We tried to get a doll that looked like my granddaughter, rather than one with her name. We were able to get a close match of hair and skin shade, and, since she had just got eyeglasses for the first time, we also got eyeglasses for the doll.

It's true that every child of her age in the US had at least one American Girl doll, and I don't know how much that influenced her love for this doll, but I think a good part of it was that it's not a doll that walks or talks or sings or asks you questions; it's just a doll, well made, that can somewhat resemble you and that you can use your imagination to play with.
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Old Jun 1st, 2017, 05:32 AM
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All the more a good idea. I don't think we know what an american doll is over here.
My daughter has 54 barbies, 36 walt Disney, 45 ? etc.
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Old Jun 1st, 2017, 06:24 AM
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If it was me (I was 7 not long ago ) I'll choose Experience Trip, or Horseback riding lessons, because those things intrigue children (and even adults) to a highest extent. You don't need anything too expensive or fancy, a visit to some weaving atelier, or ceramic atelier, or chocolate atelier, where she could participate and shape her own things, would be very much appreciated. 7 is the age when the child really want to be in "action", and explore the "real" things and not just some toys. That's based on what I saw on 7 years old children around me.

For example, my experience in a chocolate atelier where I could paint a chocolate fish and brought it home:
https://moveablefeastofamess.wordpre...nses/#more-529

Wo's idea of bricolage, or cooking box, is good too.

If it was me, I would also love books. I remember I read short poems and tragic folktales (lol) at 7. At 8 I read war novels. There's nothing that say a girl can't love war novels, so you may want to know your granddaughter's book preference before buying.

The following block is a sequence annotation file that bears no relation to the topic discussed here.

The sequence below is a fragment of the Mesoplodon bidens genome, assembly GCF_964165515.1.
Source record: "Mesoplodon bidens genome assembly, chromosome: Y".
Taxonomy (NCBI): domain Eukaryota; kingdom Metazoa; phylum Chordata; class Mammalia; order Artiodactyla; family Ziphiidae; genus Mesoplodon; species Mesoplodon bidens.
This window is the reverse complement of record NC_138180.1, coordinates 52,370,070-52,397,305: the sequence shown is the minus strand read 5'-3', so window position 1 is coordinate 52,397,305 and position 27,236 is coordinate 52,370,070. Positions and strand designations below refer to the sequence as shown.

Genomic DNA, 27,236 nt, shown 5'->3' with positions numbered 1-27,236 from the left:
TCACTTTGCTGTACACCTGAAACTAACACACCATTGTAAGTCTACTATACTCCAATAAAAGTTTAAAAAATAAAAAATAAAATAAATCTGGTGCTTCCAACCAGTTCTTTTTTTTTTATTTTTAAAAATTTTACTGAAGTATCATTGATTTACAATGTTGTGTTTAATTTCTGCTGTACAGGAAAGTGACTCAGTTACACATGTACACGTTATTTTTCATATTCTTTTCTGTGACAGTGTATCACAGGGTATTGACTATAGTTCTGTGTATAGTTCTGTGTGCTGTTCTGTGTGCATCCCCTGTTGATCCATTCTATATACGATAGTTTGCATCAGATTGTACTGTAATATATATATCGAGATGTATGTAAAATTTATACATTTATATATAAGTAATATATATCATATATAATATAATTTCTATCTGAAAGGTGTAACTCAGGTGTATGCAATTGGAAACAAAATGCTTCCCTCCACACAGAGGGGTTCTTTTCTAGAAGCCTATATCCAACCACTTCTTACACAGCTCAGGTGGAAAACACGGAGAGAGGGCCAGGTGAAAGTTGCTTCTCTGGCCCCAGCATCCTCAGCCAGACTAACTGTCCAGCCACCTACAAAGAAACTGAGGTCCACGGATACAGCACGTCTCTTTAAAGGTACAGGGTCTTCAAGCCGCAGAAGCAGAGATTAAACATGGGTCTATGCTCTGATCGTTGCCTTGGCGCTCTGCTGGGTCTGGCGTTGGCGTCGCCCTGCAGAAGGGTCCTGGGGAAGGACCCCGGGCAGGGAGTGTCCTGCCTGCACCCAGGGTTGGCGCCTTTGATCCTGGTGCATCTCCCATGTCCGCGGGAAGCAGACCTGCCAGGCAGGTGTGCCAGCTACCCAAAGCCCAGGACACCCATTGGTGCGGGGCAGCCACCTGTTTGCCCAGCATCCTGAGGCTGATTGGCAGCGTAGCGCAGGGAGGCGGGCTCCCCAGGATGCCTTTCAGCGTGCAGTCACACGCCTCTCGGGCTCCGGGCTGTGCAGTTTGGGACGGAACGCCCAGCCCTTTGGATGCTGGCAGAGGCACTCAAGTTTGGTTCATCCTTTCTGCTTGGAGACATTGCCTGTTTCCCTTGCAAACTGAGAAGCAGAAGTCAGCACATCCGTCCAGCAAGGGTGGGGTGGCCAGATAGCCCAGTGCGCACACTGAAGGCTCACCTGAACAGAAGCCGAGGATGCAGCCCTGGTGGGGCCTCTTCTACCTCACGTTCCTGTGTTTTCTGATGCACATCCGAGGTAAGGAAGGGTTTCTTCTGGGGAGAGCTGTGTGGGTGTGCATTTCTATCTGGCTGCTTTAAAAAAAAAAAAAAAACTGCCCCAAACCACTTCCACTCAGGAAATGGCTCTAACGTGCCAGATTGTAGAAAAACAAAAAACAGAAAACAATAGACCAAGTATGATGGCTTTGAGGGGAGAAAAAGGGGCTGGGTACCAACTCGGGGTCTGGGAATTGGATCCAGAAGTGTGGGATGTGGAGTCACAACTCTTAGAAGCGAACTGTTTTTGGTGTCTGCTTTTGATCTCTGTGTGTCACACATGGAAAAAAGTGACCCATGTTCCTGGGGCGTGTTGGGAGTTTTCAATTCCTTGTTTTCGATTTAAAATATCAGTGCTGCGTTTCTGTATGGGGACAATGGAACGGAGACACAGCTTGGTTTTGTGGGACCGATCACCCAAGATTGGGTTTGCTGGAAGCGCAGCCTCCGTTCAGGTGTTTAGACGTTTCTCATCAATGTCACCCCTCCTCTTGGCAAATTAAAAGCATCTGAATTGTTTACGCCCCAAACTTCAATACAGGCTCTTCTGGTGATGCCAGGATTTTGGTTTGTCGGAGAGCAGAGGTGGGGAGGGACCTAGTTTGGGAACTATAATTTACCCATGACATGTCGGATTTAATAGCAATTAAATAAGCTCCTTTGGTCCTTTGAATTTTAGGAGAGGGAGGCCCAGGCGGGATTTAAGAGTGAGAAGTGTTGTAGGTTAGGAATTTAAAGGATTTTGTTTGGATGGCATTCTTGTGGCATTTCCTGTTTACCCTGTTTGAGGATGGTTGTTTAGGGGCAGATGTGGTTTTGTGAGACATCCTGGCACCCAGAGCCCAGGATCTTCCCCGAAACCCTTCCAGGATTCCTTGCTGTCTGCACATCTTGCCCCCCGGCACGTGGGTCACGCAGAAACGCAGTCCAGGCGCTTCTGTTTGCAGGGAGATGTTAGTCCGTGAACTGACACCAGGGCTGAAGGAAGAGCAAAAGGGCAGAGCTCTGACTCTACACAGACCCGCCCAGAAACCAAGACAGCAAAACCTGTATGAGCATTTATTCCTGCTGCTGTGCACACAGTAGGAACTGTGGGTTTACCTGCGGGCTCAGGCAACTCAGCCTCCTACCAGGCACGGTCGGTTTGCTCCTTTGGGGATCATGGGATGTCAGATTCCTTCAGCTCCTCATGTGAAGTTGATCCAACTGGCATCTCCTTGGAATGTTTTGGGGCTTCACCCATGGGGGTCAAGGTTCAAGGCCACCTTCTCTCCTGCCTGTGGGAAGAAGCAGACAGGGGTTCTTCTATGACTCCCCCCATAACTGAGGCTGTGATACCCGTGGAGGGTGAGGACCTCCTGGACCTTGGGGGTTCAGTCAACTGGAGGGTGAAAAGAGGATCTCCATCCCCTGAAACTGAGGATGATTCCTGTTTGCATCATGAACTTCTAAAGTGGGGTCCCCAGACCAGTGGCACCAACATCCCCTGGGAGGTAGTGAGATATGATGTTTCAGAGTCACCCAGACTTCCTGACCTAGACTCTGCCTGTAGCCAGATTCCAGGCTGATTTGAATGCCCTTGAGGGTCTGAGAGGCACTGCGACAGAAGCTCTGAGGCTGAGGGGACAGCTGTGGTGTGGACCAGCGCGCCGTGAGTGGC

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Old Jun 1st, 2017, 06:36 AM
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Here is one, Wo, and she loves Paris!

https://images-na.ssl-images-amazon....L._SL1500_.jpg

They're not very pretty, but maybe that's part of the reason why an average little girl likes them.

I refused to buy Barbie dolls for my daughters. I told my oldest daughter that I didn't want any dolls in the house that had a bigger chest than I did. The next time we were in a toy store, I saw her examining the Barbie dolls one by one to see if any would pass muster.
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Old Jun 1st, 2017, 06:44 AM
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My younger daughter had two American Girl dolls - and at that time it was a pretty significant expense for our family budget to handle. She played with the dolls quite a bit - a few of her friends had them, too, so they were able to play together.

Now my two older granddaughters (6 and 8) have their own AG dolls, and despite all the high-tech "stuff" that is around, I think they do play with the dolls.
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Old Jun 1st, 2017, 07:52 AM
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frencharmoire, for you. I had one too!

http://www.brookstone.com/pd/Wood-La...seads%7csearch